Although most radiopacities are asymptomatic, symptoms may be helpful in establishing a diagnosis. The stylohyoid process arises from the inferior surface of the temporal bone and extends infero-mesially towards the pharyngeal wall. Two ligaments (stylohyoid and stylomandibular) and three muscles (stylohyoid, stylopharyngeus and sty-loglossus) originate from this process and together they are sometimes called the "stylohyoid chain". Ossification of one or more of the components of the chain begins normally at the sty-loid process and can create the radiographic image of an elongated styloid process. The stylohyoid ligament is attached at the lesser horn of the hyoid bone and therefore stabilizes it. Patients with an ossified stylo hyoid ligament may manifest with headaches, pain with swallowing, yawning and with moving the head laterally, referred tempo-romandibular joint (TMJ) pain or recurrent throat pain due to impingement of the elongated process on adjacent structures.1,2 A symptomatic ossified sty-lohyoid ligament is referred to as Eagle syndrome and panoramic radiography showing a length of 3cm or more is sufficient to confirm the diagnosis (Figure 1).

 

 

A productive cough or history of tuberculosis may be an indication of tuberculous lymphadenitis with dystrophic calcification of lymph nodes.3-5 Calcified lymph nodes are asymptomatic (unless secondarily infected) and may be seen as an incidental finding on a panoramic radiograph at the anatomic sites where lymph nodes are found (Figure 2).4,5 The patient should be informed of the possible implications and referred for follow-up care to exclude active tuberculosis or other serious underlying diseases which could manifest with such calcifications.

 

 

Tinnitus or an affirmative history of a stroke, transient ischemic attacks6 or temporary loss of vision (ocular ischemia) may result from stenosis of the carotid artery due to atheromatous plaque, which is often heavily calcified (calcified carotid plaque or CAC, Figure 3). Calcifications in the walls of other arteries (e.g. facial artery) are site-specific and knowledge of the vascular anatomy is required for correct interpretation. In asymptomatic patients early recognition and appropriate referral of patients with CAC reduces morbidity and mortality by preventing vascular obstruction, which has the potential to result in cerebrovascular incidents, coronary heart disease and loss of vision.6-11 CAC and calcified cervical lymph nodes present with overlapping features and may be difficult to differentiate.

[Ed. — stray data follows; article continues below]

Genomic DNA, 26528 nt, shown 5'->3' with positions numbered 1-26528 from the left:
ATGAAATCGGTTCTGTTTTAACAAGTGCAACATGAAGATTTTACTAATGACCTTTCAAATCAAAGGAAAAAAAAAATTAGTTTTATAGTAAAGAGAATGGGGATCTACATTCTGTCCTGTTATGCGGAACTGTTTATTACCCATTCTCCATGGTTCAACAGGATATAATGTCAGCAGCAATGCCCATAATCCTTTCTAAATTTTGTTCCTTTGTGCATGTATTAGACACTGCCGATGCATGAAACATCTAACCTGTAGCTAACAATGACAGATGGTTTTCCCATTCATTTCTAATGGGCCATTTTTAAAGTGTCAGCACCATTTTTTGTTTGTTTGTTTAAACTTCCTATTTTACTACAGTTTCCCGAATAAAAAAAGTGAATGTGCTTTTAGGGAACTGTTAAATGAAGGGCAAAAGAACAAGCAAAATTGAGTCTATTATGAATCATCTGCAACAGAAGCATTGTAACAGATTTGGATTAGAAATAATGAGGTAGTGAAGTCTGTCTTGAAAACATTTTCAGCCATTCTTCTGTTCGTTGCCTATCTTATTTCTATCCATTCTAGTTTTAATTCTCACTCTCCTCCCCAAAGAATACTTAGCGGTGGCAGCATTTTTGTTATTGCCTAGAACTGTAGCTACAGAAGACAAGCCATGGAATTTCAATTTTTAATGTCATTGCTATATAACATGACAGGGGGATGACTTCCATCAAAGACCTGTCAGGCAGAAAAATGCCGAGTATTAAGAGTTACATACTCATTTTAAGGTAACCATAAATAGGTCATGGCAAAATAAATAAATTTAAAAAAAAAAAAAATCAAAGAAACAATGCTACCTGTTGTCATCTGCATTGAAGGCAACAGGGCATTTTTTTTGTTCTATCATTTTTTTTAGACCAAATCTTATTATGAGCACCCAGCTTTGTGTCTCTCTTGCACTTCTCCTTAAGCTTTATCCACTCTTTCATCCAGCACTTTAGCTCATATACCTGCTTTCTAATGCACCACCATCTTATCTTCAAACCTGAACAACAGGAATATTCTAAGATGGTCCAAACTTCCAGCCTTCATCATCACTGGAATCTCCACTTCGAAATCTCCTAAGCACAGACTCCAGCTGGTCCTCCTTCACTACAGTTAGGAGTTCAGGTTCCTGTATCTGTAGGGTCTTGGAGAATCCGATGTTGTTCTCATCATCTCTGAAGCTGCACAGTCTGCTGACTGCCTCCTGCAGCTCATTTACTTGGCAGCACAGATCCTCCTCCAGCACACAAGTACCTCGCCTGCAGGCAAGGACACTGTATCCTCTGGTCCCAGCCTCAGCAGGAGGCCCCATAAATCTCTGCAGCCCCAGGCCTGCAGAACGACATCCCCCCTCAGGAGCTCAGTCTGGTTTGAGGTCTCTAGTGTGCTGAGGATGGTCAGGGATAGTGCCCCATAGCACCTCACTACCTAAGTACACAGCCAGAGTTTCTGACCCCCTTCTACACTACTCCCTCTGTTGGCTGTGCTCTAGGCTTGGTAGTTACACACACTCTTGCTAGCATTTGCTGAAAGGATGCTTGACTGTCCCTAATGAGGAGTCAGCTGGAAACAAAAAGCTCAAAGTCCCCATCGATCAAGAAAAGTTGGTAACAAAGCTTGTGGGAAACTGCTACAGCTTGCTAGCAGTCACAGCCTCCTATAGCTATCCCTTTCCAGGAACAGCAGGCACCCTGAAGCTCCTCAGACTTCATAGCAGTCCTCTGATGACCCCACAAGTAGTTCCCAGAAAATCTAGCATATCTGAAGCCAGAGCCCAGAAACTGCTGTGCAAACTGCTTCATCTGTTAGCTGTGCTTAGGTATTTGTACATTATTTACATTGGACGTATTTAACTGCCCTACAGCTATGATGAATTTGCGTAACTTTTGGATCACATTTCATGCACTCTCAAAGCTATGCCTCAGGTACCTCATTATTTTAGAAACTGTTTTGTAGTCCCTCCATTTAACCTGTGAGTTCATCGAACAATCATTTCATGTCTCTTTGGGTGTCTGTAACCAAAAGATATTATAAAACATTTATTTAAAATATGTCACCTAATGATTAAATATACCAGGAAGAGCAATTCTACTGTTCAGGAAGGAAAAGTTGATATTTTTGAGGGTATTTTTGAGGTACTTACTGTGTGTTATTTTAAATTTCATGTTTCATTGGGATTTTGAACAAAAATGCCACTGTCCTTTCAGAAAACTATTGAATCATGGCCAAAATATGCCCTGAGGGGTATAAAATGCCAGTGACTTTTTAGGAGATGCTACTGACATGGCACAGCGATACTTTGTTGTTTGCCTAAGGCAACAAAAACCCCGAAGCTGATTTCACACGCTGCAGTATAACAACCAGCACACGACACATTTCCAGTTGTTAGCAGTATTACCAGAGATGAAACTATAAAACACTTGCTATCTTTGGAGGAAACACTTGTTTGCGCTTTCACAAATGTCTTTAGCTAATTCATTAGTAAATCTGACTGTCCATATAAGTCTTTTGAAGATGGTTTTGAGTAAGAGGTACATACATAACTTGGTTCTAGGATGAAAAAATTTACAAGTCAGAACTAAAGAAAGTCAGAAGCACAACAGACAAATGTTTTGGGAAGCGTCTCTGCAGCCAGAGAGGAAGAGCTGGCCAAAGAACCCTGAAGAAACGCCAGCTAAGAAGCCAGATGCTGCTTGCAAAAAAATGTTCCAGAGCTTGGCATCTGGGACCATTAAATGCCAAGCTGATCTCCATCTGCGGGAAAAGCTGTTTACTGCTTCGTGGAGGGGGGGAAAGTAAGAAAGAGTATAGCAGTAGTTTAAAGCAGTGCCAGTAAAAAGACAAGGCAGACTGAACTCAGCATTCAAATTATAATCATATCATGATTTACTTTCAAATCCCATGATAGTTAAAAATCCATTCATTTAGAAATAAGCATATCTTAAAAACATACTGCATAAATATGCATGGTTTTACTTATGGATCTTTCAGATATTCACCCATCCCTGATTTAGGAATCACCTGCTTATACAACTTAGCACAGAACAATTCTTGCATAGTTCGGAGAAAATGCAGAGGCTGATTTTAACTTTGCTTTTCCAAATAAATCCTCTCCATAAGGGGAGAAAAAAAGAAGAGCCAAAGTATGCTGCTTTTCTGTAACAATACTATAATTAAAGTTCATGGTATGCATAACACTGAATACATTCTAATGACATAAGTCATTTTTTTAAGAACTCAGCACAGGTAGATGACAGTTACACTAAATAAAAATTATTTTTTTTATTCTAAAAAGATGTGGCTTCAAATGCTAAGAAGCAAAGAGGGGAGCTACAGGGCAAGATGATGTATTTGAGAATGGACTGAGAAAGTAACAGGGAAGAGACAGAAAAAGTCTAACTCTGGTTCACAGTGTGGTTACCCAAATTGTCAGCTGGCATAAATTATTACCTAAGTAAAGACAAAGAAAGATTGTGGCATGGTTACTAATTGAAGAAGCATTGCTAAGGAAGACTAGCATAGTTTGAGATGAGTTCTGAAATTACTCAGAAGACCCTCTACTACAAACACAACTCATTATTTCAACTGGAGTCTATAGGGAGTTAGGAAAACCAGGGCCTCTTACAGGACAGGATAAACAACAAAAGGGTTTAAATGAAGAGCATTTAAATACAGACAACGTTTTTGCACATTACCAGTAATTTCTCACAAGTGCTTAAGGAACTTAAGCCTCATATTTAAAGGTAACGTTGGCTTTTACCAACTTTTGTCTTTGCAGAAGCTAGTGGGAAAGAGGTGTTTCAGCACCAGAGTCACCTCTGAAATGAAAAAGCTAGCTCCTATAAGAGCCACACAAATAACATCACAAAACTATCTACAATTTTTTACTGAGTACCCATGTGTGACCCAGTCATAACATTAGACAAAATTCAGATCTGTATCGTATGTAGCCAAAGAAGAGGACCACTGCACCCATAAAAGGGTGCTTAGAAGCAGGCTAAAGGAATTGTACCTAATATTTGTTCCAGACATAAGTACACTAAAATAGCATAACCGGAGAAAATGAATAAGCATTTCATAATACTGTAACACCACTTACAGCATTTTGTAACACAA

Another cause for dystrophic calcification in lymph nodes is necrotic metastatic malignant deposit which frequently occurs post chemo- or radio therapy. Swelling and pain upon salivation mainly during meals may prompt a clinical diagnosis of chronic sub-mandibular sialadenitis due to the presence of one or more calcified submandibular sialoliths which obstruct the flow of saliva (Figures 4 and 5).

 

 

 

 

Tonsilloliths develop due to chronic inflammation of the tonsils. If large, they protrude from the tonsillar crypts and manifest clinically as yellow or white stones. Symptoms such as tonsillar swelling, pain, difficulty in swallowing, the sensation of a foreign object in the throat12 and halitosis may be present. A clinical diagnosis supported by multiple small radiopacities superimposed on the mid-ramus and angle of the mandible on a panoramic view is sufficient for the diagnosis of tonsilloliths (Figure 6). If uncertain, CBCT examination can be performed which will confirm the location in the tonsillar bed.

 

 

Myositis Ossificans is dystrophic calcification within a muscle and is induced by trauma and haemorrhage and can be localized when affecting only one muscle or generalized, affecting several muscles. The muscles of mastication can be involved and the condition is therefore seen in their anatomical locations (Figure 7).

 

 

Synovial osteochondromatosis13 and tumoral calcinosis14,15 are rare disorders which more commonly affect major joints than the TMJ. Synovial osteochondromatosis is usually characterized by unilateral osteo-cartilagenous nodules in the synovium of the joint (Figure 8) and may be associated with pain and swelling, while tumoral calcinosis presents with painless nodular swelling in the soft tissue surrounding the TMJ. Some panoramic machines have special TMJ programs which facilitate the identification of radiodense deposits in and around the joint.